Entertainment in South Korea: Drinking in Seoul
Where to drink and what to drink in Seoul, South Korea
John Duerden takes us on a tour of Korean drinking culture and the best places to drink and party in the capital Seoul
Drinking in South Korea is something that can't be avoided and it can be hugely enjoyable. The locals are among the biggest drinkers in Asia and any visitor to Seoul can find packed drinking holes on any night of the week.
What the Koreans drink
Beer: Korean draught beer is cheap but not that great.
The big three Korean beers: Cass, Hite and OB, are fairly similar - gassy, cold and wet. Bottles of Korean beer can be had as well as draught and many places will sell overseas bottled beer but not that many serve overseas draught beer.
Soju: small bottles of rice wine can be dangerous stuff. At around 20%, it can flow especially when served at barbecues and restaurants. Buy a bottle at a supermarket and soju costs around a dollar and only about three times that in a pub or restaurant.
Makkoli: A rice wine that is not as popular as soju but you can see older men sitting outside convenience stores or by the river with big plastic bottles of the stuff. Makkoli (Makgeolli) is known for guaranteeing a headache in the morning; Makkoli is often consumed in more traditional drinking houses along with seafood pancakes.
Where Koreans drink
You can often see the sign in the window with the word 'Hof' in English or 호프 in Korean and these are the bread and butter of the Korean drinker. These are basic pubs selling draft beer - Korean beer may not that be of the highest standard but it is cheap and goes well with Korean food. In most places you are expected to order some food - everyone does. This can range from fried chicken to egg roll to sausages to spicy soups that are kept warm on a portable stove brought to your table and often eaten with soju.
All places will have menus and some of them will even have English translations or pictures. These places, where you sit at tables which often have buzzers on them to summon staff if not, you have to shout 'yogiyo' to get their attention, stay open late, often until the last customer leaves. Most won't open until around 5pm however.
Bars - As the name suggests, bars in Korea are trendier and more expensive than the hof. Bottled beer, wine, cocktails can be had and expensive side-dishes.
Pojang macha - these are outside, basically not much more than a tent but beloved by many. Here people sit on plastic chairs, eat street food (often fried squid and other fried food) and drink soju or bottled beer. They are heated in winter and often the scene for serious drinking.
Drinking Etiquette in Korea
Nobody has an empty glass. As soon as a drink is drained, friends (and especially in a work's outing) colleagues move to fill it with beer, soju or whatever else is on hand. Cheers are said often and drinking games, especially among younger patrons, are common and fun. You pay as you leave.
Entertainment Areas in Seoul: Where To Drink in Seoul
You can find hofs and restaurants all over Seoul and all over the country but if you are free in the capital for an evening, there are a few areas worth considering.
Itaewon: Itaewon is the most international area of the city, on the doorstep of the American military base. Once regarded as dirty and dangerous, it is now gentrified and full of international restaurants, bistros and bars. Increasingly popular with Koreans, this is where you can find western-style pubs where you can pay for each drink as it comes and prop up the bar if you so desire. If you want a pint of Guinness and a kebab at the end of the night, Itaewon is the place to go.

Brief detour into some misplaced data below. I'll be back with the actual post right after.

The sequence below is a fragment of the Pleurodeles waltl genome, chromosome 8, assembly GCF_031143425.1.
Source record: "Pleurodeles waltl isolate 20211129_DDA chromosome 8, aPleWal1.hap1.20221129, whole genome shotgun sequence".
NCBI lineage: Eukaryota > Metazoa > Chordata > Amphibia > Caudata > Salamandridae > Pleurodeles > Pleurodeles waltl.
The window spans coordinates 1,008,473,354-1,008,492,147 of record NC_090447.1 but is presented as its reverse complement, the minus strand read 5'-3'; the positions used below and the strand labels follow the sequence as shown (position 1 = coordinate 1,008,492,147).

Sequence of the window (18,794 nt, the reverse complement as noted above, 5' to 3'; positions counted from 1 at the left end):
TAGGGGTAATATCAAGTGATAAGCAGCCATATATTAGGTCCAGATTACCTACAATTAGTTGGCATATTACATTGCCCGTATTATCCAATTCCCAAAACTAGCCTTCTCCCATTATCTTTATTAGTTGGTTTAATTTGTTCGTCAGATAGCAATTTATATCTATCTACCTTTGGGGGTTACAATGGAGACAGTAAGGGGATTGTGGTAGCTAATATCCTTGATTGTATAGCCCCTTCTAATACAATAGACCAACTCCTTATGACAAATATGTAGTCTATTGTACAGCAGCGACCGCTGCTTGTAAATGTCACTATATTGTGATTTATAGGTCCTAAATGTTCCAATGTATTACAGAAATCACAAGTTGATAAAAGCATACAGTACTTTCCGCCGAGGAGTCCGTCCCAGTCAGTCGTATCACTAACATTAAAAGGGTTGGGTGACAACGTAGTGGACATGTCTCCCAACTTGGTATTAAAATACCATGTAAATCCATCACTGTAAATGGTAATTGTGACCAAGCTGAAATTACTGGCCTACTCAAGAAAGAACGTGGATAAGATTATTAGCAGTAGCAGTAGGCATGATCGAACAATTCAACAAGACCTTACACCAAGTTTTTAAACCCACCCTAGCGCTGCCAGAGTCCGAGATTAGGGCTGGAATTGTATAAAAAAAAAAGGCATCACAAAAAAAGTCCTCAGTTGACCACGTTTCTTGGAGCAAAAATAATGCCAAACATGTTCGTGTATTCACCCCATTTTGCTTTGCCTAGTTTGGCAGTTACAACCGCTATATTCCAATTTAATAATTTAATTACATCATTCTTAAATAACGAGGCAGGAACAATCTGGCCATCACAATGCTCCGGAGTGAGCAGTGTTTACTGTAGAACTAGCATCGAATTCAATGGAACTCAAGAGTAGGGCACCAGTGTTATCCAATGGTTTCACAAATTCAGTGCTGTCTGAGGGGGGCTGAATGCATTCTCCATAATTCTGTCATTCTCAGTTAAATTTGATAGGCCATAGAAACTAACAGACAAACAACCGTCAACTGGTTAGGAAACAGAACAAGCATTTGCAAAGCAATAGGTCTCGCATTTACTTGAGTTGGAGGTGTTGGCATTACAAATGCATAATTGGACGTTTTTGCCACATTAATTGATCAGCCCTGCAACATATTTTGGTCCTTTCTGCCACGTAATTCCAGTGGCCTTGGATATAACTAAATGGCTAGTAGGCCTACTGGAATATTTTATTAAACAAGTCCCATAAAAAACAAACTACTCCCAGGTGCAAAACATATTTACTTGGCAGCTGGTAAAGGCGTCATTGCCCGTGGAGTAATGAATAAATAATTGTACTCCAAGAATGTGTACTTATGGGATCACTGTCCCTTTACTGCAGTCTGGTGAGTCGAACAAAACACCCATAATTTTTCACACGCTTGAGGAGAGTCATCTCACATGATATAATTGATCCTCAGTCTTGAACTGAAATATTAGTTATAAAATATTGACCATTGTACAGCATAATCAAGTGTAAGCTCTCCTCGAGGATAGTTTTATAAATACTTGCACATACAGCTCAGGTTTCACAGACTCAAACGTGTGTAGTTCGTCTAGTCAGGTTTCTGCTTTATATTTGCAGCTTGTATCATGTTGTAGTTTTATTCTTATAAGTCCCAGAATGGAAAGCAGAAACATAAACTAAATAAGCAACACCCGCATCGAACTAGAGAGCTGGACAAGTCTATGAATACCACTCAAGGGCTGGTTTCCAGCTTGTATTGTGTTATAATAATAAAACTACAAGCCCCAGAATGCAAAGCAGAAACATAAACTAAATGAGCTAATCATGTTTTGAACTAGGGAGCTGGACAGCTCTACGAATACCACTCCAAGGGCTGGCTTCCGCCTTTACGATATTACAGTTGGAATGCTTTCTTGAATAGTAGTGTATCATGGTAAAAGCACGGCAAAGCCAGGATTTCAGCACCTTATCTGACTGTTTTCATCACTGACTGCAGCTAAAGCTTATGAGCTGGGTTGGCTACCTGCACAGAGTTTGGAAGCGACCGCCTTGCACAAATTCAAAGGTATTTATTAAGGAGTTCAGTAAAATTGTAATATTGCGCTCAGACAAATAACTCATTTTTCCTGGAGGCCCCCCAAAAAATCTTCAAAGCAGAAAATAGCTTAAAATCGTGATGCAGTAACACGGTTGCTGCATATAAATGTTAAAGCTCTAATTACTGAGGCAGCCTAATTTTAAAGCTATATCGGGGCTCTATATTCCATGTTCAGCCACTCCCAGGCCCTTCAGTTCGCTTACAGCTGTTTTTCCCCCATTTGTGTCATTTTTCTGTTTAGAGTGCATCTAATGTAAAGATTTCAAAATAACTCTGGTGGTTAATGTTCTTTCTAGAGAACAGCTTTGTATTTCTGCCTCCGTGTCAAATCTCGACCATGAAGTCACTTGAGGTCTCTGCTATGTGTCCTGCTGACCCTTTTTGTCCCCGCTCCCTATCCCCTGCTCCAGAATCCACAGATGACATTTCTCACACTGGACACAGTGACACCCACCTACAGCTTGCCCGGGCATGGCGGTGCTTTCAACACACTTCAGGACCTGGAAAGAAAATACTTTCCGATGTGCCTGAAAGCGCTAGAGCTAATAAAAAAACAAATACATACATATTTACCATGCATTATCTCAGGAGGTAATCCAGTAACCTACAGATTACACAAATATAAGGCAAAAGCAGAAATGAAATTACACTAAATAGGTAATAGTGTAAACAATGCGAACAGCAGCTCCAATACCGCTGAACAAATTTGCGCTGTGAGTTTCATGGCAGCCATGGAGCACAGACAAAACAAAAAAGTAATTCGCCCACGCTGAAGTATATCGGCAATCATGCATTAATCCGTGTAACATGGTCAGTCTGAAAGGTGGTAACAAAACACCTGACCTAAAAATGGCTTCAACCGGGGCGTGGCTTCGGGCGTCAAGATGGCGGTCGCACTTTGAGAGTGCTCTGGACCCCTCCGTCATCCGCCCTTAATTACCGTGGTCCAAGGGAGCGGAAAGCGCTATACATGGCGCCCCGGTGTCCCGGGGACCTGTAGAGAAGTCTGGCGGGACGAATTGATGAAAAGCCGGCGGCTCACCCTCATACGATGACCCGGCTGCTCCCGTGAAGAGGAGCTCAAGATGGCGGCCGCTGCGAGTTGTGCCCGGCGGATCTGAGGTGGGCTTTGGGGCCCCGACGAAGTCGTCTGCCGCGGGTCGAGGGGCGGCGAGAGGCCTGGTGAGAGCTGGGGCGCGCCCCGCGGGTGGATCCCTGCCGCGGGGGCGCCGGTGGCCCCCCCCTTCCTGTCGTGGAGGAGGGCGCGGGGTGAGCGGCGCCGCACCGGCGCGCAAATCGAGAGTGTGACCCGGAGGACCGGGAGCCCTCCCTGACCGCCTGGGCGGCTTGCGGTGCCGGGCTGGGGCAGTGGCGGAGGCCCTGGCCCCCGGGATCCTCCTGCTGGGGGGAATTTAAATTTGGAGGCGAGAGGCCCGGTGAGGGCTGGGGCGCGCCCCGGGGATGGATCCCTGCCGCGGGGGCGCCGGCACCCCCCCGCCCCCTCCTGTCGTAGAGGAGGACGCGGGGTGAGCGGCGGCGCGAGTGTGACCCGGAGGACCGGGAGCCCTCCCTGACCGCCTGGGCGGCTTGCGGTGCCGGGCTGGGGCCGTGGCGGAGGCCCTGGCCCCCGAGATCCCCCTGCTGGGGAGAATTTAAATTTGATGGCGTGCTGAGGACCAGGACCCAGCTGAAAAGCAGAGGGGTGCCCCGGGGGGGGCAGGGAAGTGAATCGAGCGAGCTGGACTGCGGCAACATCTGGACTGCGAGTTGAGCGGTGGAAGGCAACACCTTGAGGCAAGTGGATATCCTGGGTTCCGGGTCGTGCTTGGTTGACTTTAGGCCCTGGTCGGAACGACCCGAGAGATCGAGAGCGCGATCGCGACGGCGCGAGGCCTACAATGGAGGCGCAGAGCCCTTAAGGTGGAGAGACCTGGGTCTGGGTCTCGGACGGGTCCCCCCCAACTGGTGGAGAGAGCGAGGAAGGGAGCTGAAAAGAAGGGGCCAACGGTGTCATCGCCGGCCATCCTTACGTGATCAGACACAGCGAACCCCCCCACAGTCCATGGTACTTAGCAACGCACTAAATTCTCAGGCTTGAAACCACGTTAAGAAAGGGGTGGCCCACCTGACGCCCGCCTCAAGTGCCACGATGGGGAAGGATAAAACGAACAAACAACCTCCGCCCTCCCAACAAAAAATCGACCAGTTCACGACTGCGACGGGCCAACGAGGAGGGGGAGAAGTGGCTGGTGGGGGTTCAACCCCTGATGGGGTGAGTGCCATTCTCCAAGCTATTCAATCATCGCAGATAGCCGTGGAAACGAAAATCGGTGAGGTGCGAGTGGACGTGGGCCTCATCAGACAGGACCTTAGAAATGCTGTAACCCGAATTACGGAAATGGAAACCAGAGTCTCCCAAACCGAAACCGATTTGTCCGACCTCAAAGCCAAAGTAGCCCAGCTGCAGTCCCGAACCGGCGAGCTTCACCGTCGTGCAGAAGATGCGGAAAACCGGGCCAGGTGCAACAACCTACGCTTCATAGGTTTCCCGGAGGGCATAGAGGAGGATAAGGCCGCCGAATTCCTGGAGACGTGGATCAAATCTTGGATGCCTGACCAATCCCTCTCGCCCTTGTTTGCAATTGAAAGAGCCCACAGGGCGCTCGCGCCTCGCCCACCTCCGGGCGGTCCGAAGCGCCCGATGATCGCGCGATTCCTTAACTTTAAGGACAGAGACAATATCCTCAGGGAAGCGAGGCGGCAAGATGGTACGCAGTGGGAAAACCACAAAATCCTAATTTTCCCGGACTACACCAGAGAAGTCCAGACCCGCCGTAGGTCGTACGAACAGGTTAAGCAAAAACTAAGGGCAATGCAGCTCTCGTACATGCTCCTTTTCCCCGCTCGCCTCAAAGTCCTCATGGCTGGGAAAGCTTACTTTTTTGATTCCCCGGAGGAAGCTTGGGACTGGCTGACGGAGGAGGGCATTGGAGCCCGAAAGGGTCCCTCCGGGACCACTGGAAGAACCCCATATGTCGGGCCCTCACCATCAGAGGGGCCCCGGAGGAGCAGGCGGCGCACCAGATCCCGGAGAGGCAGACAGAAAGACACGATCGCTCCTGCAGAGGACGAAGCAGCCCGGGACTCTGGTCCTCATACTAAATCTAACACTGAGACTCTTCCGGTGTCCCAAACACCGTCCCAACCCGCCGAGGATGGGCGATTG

Hongdae: in the north-west of the city in the university district and full of bars, pubs and nightclubs. Korea's independent music scene can be found here and there are clubs to suit every kind of music taste. Full of young people with something of a bohemian vibe, it can be an exciting place to spend Friday night (and the last Friday of the month is club night where a few dollars gains entry into a whole host of clubs) and a relaxing place to visit for a drink and a late lunch on Sunday afternoon.
Sincheon: Literally, just down the street from Hongdae. Sincheon manages to pack more restaurants and pubs into every square meter than anywhere else. Sincheon doesn't have the vibe of Hongdae but it is never quiet.
Jongno: The traditional downtown. Here is a place full of salarymen and women after work where parties go out to eat and drink, then to drink, then to a Karaoke and then either home or back to the pub. Check out a temple or two, perhaps have a stroll down Insadong and then hit the pubs.
Gangnam: Gangnam means south of the river but it also means the area around Gangnam Station. This is the newest and richest part of Seoul and full of sleek skyscrapers and rich young people. At one time, the action was confined to the north side of the station but it has spread south. Here you have lots of salarymen but also students and many from other parts of Seoul all here for a good time. Don't stay on the main drags as all the fun is to be had on the side streets.
Apgujeong: This is not far from Gangnam but it trendier and more upmarket. Here are the expensive nightclubs and trendy bars. This is where David Beckham went out when he was in the city and this is where the movie and pop stars are to be found.
Hyehwa/Daehangno: Another university district in Seoul but on the north-eastern side of downtown. Hyehwa is full of the requisite pubs and restaurants but is more artsy than most with numerous independent theatres around as well as jazz clubs and live music. When you finish shopping at the huge 24 hour markets in Dongdaemun, Hyehwa is a short taxi ride away.